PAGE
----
Newly discovered mechanism behind microhaemorrhages

Findings about how erythrocytes interact with brain capillaries offers new potential treatments for brain microhaemorrhages.

New research has revealed a novel contributor to the formation of brain haemorrhages. The study, co-authored by Rachita Sumbria, Associate Professor in the Chapman University School of Pharmacy, has found that increased interactions between aged red blood cells and brain capillaries can lead to brain microhaemorrhages, contrasting to previous thought that these haemorrhages were only linked to blood vessel injuries.

This discovery improves the understanding of the mechanisms behind these microhaemorrhages and offers new possibilities for therapeutic targets for treatment and prevention.

The research details how aged red blood cells stall in brain capillaries of mice, resulting in cerebral microhaemorrhages. Increased red blood cell stalling in brain capillaries was linked to the activation of the immune cells of the brain and brain microhaemorrhages in the absence of brain capillary rupture.

Dr Sumbria explained: “The recent work is a culmination of experiments that we started about a decade ago using cell culture systems. We showed for the first time that brain endothelial cells are capable of engulfing aged/stressed iron-rich erythrocytes, a process known as brain endothelial erythrophagocytosis, and the recent collaborative work shows this process in mice.”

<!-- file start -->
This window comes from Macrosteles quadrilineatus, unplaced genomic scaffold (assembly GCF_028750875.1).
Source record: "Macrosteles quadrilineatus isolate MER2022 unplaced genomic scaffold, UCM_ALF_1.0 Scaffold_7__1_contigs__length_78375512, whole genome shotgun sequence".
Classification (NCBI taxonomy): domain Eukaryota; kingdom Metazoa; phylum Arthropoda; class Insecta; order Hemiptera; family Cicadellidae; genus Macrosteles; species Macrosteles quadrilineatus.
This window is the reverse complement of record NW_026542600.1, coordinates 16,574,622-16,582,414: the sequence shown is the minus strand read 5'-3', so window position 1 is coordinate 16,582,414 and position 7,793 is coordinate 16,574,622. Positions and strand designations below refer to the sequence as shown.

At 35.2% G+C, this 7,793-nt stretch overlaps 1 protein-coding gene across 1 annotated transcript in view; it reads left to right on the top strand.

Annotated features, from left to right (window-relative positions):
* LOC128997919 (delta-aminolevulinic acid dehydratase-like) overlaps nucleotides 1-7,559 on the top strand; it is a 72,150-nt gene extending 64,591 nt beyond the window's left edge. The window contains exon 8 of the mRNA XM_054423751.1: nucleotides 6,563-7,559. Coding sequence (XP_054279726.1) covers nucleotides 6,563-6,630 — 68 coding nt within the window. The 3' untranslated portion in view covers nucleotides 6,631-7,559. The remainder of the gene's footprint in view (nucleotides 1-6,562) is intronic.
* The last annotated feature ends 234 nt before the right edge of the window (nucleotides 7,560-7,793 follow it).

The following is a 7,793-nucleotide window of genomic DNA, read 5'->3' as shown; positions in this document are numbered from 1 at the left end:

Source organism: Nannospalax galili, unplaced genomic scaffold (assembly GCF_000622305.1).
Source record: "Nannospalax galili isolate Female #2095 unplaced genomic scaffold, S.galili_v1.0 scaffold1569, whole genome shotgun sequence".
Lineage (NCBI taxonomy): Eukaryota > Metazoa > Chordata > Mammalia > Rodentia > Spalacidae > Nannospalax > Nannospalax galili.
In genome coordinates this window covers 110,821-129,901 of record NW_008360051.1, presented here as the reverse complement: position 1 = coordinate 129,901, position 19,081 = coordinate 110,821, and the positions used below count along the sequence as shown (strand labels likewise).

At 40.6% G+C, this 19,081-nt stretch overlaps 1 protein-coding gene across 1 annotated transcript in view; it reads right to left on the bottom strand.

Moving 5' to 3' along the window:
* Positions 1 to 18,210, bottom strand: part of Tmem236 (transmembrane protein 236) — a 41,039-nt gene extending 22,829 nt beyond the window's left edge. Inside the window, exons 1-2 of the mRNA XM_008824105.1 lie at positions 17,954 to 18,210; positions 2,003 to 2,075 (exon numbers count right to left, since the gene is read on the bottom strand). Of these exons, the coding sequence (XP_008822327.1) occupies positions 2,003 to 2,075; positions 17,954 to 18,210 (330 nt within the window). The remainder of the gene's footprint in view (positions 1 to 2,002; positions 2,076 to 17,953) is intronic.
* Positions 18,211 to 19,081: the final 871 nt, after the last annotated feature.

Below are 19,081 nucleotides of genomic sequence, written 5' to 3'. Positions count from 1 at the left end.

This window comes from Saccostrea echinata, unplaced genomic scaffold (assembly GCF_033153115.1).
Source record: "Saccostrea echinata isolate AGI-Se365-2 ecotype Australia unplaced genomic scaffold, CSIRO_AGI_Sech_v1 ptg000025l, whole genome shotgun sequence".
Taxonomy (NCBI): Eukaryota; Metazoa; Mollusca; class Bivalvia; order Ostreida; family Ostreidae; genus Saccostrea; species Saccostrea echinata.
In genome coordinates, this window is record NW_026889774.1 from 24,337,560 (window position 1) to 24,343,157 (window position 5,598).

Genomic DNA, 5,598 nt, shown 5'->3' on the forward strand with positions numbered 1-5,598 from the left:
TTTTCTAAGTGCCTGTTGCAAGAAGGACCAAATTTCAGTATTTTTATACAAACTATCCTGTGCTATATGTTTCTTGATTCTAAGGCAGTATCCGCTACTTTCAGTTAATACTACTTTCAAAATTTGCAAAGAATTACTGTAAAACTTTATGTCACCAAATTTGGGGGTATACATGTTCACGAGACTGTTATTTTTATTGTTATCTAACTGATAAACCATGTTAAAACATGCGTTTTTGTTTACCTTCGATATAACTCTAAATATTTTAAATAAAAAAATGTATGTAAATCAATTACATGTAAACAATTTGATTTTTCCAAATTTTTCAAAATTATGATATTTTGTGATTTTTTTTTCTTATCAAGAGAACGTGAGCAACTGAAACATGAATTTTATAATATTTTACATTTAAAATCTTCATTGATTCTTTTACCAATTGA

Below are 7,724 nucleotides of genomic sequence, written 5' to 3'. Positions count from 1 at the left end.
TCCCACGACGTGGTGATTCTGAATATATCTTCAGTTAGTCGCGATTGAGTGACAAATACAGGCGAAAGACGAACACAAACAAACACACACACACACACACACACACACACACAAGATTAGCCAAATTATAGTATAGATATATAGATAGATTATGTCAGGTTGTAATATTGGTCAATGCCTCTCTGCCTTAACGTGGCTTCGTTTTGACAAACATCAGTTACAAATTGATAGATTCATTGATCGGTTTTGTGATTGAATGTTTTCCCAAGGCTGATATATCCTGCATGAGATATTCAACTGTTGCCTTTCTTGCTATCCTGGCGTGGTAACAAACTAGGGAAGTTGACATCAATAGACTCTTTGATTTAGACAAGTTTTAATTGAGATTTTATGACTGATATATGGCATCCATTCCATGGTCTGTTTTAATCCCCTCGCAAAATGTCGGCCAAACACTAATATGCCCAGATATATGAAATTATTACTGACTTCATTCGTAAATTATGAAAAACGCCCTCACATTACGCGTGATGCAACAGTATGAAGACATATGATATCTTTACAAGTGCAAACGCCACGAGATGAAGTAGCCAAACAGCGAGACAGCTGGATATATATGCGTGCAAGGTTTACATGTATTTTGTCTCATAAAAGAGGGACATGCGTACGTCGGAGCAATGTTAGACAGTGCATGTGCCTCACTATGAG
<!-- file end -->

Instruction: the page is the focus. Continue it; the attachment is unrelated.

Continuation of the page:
Rudy Chang, co-first author and PhD student at Chapman University, began the foundational work leading to the current study with Dr Sumbria and University of California, Irvine (UCI) researcher, Dr Mark Fisher.

The team, which was led by Dr Mark Fisher and Dr Xiangmin Xu, also from UCI, then conducted experiments by injecting aged red blood cells into mice and tracking their interactions with the brain capillaries in real-time followed by postmortem imaging.

“Our findings show that age-related changes to erythrocytes, and how erythrocytes interact with the brain capillaries, are important underlying factors contributing to brain microhaemorrhage. This represents a novel mechanism distinct from the traditional view of a blood vessel rupture as the cause of brain microhaemorrhages,” Dr Sumbria said.

This research denotes a substantial advancement in the understanding of brain microhaemorrhages and offers paths for new approaches to their treatment.

This study was published in the Journal of Neuroinflammation.

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